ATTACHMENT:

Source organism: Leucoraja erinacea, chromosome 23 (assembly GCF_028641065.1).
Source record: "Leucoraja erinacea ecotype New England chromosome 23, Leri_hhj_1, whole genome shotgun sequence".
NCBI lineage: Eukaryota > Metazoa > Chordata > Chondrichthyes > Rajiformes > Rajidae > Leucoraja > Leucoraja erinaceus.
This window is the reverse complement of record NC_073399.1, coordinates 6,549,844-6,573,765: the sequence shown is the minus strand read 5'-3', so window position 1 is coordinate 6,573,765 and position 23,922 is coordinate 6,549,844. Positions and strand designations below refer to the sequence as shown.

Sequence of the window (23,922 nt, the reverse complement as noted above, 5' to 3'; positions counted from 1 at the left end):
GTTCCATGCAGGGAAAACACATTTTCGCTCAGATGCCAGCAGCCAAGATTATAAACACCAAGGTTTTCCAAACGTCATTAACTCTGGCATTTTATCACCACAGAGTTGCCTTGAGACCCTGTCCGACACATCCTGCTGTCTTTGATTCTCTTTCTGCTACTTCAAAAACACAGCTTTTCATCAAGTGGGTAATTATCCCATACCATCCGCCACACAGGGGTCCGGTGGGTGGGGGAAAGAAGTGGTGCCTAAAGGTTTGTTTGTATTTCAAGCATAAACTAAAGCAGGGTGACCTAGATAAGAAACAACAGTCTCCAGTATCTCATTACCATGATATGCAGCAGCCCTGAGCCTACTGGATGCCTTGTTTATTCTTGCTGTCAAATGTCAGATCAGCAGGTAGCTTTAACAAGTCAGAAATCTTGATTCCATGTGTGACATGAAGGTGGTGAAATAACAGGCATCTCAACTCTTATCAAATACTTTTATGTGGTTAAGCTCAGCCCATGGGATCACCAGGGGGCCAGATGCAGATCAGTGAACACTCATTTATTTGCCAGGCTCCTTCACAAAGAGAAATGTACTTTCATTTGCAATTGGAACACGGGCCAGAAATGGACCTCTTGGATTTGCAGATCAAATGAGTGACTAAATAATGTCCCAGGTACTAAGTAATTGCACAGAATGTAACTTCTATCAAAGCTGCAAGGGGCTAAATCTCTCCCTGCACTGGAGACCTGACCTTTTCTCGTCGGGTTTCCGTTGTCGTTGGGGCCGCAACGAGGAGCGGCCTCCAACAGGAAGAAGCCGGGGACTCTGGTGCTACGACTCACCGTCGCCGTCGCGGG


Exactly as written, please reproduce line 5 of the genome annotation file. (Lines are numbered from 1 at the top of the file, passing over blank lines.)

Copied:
Sequence of the window (23,922 nt, the reverse complement as noted above, 5' to 3'; positions counted from 1 at the left end):